Lack of funds puts Fort Dupont skating rink on thin ice

Antione Kelley, center, circles the rink at Fort Dupot Ice Arena with his classmates during a school visit.
Antione Kelley, center, circles the rink at Fort Dupot Ice Arena with his classmates during a school visit. (Bill O'leary/the Washington Post)
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By Christy Goodman
Washington Post Staff Writer
Friday, February 26, 2010

Fort Dupont Ice Arena in Southeast Washington could be forced to temporarily close if the foundation that runs it cannot come up with $250,000 by May.

The ice arena, the only indoor rink in the District, could have to shut down this summer, substantially cut back on its programs or raise fees to fill the gap in its annual $895,000 budget left when the D.C. Council cut all earmarks from the city's fiscal 2011 budget.

"Closing is an option we don't like," said Kathy Cox, executive director of Friends of Fort Dupont Ice Arena, the nonprofit foundation that took over operating the rink nearly 15 years ago from the National Park Service. "The worst-case scenario is that we shut for summer and reopen in the fall."

The ice rink is one of many other organizations hurt by the cuts, including Boys and Girls Clubs of Greater Washington, the Greater Washington Urban League and Cultural Tourism D.C.

Council member Yvette M. Alexander (D-Ward 7), who represents the neighborhood, said, "We could not see giving money out to organizations when city services . . . received cuts across the board."

Alexander called the rink "a hidden treasure in Ward 7" but noted that under new rules for earmarks, no group could be funded in consecutive years, disqualifying Fort Dupont Ice Arena for city money since it has received annual allocations in the past.

The earmarks also underwent scrutiny after it was discovered that council member Marion Barry (D-Ward 8) used funds improperly. Barry is now facing corruption charges.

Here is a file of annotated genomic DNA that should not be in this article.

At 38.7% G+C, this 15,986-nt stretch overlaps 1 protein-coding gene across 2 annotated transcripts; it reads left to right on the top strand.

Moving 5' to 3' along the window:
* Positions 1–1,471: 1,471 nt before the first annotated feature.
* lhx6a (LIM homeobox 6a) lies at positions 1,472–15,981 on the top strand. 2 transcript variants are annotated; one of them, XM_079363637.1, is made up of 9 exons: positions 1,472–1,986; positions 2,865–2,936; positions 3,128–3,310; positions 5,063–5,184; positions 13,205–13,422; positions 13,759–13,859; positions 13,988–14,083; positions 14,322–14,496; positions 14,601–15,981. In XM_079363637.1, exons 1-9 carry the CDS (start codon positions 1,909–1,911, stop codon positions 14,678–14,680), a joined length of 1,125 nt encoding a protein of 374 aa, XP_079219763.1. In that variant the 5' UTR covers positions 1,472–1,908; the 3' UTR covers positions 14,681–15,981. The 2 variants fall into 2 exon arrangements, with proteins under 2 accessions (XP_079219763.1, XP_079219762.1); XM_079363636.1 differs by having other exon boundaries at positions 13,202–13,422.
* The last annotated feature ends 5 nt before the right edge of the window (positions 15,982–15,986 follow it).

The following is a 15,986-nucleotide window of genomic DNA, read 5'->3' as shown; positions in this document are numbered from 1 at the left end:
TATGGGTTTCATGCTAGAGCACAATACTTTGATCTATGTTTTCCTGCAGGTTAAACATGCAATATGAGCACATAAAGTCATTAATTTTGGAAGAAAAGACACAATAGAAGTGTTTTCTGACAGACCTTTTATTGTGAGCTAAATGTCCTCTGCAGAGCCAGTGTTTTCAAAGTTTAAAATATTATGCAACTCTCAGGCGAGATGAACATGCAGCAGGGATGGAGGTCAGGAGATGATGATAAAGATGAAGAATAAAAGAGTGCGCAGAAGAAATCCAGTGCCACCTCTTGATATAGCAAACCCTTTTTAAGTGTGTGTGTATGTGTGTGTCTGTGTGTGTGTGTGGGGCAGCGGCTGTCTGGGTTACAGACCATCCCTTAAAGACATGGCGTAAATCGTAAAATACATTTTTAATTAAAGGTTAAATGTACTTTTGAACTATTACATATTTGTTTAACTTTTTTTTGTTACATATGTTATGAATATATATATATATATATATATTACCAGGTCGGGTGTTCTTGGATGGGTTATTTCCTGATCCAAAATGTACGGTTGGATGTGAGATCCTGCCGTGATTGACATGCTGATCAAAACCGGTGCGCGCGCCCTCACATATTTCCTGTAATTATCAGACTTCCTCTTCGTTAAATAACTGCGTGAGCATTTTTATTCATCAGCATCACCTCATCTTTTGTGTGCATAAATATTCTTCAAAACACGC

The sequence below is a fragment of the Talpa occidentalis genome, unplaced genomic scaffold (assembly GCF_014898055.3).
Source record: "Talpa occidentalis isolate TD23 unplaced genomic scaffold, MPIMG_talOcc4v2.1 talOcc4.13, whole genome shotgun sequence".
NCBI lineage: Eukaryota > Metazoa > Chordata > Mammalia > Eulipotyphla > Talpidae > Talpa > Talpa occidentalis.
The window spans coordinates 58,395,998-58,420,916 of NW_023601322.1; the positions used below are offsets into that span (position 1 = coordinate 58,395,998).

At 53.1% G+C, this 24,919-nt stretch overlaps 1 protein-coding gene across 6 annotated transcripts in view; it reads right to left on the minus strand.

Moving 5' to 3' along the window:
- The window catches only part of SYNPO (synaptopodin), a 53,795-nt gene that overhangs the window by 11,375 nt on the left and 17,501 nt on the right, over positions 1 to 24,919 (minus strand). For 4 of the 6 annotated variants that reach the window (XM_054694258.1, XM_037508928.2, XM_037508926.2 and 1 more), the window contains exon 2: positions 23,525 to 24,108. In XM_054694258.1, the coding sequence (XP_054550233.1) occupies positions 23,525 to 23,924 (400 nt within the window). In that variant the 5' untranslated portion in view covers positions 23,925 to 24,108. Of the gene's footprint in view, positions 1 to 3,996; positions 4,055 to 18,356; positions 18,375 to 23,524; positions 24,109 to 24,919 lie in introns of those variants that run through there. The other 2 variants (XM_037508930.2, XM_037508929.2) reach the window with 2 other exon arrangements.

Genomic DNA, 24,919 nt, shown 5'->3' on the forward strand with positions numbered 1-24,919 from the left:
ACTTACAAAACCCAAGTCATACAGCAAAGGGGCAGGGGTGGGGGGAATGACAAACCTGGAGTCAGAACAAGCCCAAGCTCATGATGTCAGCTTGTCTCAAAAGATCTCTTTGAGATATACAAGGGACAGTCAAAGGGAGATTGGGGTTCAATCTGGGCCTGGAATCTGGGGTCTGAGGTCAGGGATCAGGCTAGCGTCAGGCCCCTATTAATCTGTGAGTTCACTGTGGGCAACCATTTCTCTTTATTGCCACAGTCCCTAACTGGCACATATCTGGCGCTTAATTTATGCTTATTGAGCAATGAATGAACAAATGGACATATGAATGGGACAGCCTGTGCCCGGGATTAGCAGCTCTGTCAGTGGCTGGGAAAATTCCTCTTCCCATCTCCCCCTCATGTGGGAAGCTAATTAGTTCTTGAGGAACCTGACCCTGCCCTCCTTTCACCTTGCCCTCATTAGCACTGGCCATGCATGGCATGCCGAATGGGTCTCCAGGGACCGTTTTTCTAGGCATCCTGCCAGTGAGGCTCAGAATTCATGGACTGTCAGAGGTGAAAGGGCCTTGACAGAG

Taking steps to deal with the financial shortage, Friends of Fort Dupont Ice Arena drew up a "worst-case scenario" budget that closes the gap to about $170,000, Cox said.

The rink would extend its annual 10-week closure for ice maintenance by five weeks under that scenario. The eight-week summer hockey program would be reduced to day clinics, and the eight-week beginners' skating class would be reduced to four weeks. The ice arena also would be closed Sundays during the summer, discontinuing the public skate option that day.

"We are taking a step out on faith that the money is going to come in," Cox said. "If we get nothing between now and May or June, the risk of closing is still there." More operating hours could be cut, and prices could be raised. The facilities' fees have always been subsidized for community and school groups.

The Kids on Ice program serves 10,000 children from the metropolitan area, including 3,000 kids in summer camps. The program teaches the basics of skating and coaches figure skaters. The Kids on Ice program also has hockey and speedskating clubs, with donated equipment provided free.

Cox said the coming summer programs would be the hardest hit, but she did not rule out other cuts. Over the summer, demand for ice time from hockey clubs, such as Gonzaga College High School and St. Albans School, drops. Such clubs pay for ice time, so that means less money coming into the facility.

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